gms | German Medical Science

61. Jahrestagung der Deutschen Gesellschaft für Neurochirurgie (DGNC) im Rahmen der Neurowoche 2010
Joint Meeting mit der Brasilianischen Gesellschaft für Neurochirurgie am 20. September 2010

Deutsche Gesellschaft für Neurochirurgie (DGNC) e. V.

21. - 25.09.2010, Mannheim

Aneurysmal subarachnoid hemorrhage (SAH) in elderly patients: outcome in an interdisciplinary approach

Meeting Abstract

  • Karsten Schöller - Neurochirurgische Klinik, Klinikum der Universität München-Großhadern, Germany
  • Maike Massmann - Neurochirurgische Klinik, Klinikum der Universität München-Großhadern, Germany
  • Gertraud Markl - Institut für medizinische Informationsverarbeitung, Biometrie und Epidemiologie, Klinikum der Universität München-Großhadern, Germany
  • Christian Schichor - Neurochirurgische Klinik, Klinikum der Universität München-Großhadern, Germany

Deutsche Gesellschaft für Neurochirurgie. 61. Jahrestagung der Deutschen Gesellschaft für Neurochirurgie (DGNC) im Rahmen der Neurowoche 2010. Mannheim, 21.-25.09.2010. Düsseldorf: German Medical Science GMS Publishing House; 2010. DocV1660

DOI: 10.3205/10dgnc133, URN: urn:nbn:de:0183-10dgnc1337

Veröffentlicht: 16. September 2010

© 2010 Schöller et al.
Dieser Artikel ist ein Open Access-Artikel und steht unter den Creative Commons Lizenzbedingungen (http://creativecommons.org/licenses/by-nc-nd/3.0/deed.de). Er darf vervielfältigt, verbreitet und öffentlich zugänglich gemacht werden, vorausgesetzt dass Autor und Quelle genannt werden.


Gliederung

Text

Objective: The number of elderly patients with aneurysmal subarachnoid hemorrhage (SAH) is increasing with aging of the population. However, there is controversy about how aggressive these patients should be treated.

Methods: Patients aged ≥60 years at the onset of SAH were selected from our database and compared in cohorts of age 60-69, 70-79, and ≥80, regarding pre-morbid status, treatment, course of the disease including complications, and outcome. A multivariate analysis was conducted to identify prognostic factors for death and disability.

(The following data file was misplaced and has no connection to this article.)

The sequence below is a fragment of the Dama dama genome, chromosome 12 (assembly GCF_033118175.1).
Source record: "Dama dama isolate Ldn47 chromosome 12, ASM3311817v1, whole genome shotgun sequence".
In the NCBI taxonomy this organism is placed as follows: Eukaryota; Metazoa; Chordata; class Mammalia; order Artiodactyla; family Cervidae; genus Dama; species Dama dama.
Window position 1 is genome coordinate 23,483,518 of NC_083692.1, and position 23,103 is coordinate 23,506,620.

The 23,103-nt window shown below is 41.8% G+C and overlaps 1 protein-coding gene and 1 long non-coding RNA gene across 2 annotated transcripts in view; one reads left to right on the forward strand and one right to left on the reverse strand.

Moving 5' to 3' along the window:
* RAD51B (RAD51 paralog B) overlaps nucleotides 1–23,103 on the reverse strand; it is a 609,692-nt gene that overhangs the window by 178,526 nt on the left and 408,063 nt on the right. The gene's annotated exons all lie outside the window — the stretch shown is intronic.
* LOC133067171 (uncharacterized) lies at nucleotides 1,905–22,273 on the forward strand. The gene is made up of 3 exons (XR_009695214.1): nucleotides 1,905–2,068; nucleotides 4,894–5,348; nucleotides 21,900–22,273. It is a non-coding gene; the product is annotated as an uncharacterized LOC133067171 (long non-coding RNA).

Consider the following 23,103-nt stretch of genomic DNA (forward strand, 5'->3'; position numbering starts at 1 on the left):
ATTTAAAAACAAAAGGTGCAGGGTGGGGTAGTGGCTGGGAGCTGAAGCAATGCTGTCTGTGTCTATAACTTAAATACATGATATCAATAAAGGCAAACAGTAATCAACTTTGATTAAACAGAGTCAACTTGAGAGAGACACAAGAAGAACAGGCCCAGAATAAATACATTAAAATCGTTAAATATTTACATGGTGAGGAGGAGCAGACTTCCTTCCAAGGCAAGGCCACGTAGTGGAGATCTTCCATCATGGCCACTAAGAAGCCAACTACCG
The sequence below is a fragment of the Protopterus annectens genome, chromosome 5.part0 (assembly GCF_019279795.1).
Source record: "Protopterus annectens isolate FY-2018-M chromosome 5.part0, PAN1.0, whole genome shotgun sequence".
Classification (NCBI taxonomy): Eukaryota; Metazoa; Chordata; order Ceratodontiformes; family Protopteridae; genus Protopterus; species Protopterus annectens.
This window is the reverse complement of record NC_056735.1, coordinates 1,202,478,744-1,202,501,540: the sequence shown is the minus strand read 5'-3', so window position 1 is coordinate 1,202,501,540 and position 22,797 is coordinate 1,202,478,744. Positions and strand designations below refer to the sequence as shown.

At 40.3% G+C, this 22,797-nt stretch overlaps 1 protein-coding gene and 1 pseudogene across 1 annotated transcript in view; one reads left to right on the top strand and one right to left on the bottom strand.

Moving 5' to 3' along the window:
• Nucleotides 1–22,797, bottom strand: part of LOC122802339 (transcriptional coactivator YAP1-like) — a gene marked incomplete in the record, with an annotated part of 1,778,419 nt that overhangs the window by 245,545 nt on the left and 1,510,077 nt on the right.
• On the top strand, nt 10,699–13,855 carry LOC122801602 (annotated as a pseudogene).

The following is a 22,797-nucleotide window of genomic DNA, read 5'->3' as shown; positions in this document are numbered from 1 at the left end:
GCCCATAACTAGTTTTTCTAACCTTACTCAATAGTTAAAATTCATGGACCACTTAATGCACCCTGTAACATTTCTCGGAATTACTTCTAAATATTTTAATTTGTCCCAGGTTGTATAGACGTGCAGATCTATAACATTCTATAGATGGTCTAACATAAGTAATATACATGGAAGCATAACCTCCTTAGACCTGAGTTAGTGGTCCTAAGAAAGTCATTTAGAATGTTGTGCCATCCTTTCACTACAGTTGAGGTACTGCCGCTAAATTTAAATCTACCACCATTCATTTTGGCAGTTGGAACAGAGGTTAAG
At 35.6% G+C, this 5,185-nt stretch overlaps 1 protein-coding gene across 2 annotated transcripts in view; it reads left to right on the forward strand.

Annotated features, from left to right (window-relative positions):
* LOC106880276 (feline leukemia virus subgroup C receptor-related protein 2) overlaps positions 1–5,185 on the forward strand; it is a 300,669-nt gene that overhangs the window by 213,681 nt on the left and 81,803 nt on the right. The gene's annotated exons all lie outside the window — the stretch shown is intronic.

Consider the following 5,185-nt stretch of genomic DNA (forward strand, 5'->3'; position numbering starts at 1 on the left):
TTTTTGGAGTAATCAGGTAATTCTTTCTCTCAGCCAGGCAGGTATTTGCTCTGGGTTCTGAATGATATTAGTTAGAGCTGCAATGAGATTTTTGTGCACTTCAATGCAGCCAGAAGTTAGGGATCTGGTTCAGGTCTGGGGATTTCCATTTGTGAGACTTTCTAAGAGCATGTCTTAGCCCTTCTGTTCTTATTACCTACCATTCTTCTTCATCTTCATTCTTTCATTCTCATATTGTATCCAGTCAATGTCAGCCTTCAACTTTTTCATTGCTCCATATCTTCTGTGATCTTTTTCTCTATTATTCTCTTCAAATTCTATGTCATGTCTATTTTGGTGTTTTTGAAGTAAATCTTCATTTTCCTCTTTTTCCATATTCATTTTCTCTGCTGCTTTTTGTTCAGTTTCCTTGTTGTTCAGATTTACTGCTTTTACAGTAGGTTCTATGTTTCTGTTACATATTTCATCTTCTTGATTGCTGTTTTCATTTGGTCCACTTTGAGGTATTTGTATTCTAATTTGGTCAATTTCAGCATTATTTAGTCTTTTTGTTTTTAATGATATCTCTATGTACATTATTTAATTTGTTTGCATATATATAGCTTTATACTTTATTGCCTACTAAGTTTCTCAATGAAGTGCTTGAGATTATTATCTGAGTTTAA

Results: 256 patients (138 aged 60-69, 93 aged 70-79, 25 aged ≥80) with proven/ suspected aneurysmal SAH were admitted to our hospital from 1/1/1996 to 6/30/2007. The median follow-up was 36.5 months. The WFNS grade worsened with increasing age (p<0.05) and the older the patients the more Coiling (35, 34, and 52 %, respectively) or conservative treatment (11, 16, and 32%, respectively) was carried out (p=0.006). The 1 year-survival rate was 78, 65, and 38% in patients aged 60-69, 70-79, and ≥80, respectively (p=0.0002). Most of the patients (34, 27, and 54 %) died from the initial hemorrhage due to uncontrollable ICP, mortality caused by rebleeding was 5, 8, and 0%. 48, 69, and 75% of patients exhibited a GOS I-III at last follow-up (p=0.006). 70% of patients aged 60-69 with an initial WFNS I-III made a good recovery, whereas less than 10% of patients in the two older age groups with an initial WFNS IV/V made a good recovery. WFNS score and age were extracted as prognostic factors for both death and bad outcome at last follow-up from the multivariate analysis.

Conclusions: In this group of elderly patients, the prognosis of SAH decreases with age and initial WFNS score. The predominant importance of the initial hemorrhage for the mortality in this age group and the poor prognosis warrants a conservative approach in patients aged ≥70 with an initial WFNS score of IV/V. However, treatment of the aneurysm should be strongly considered in patients with a good initial WFNS score.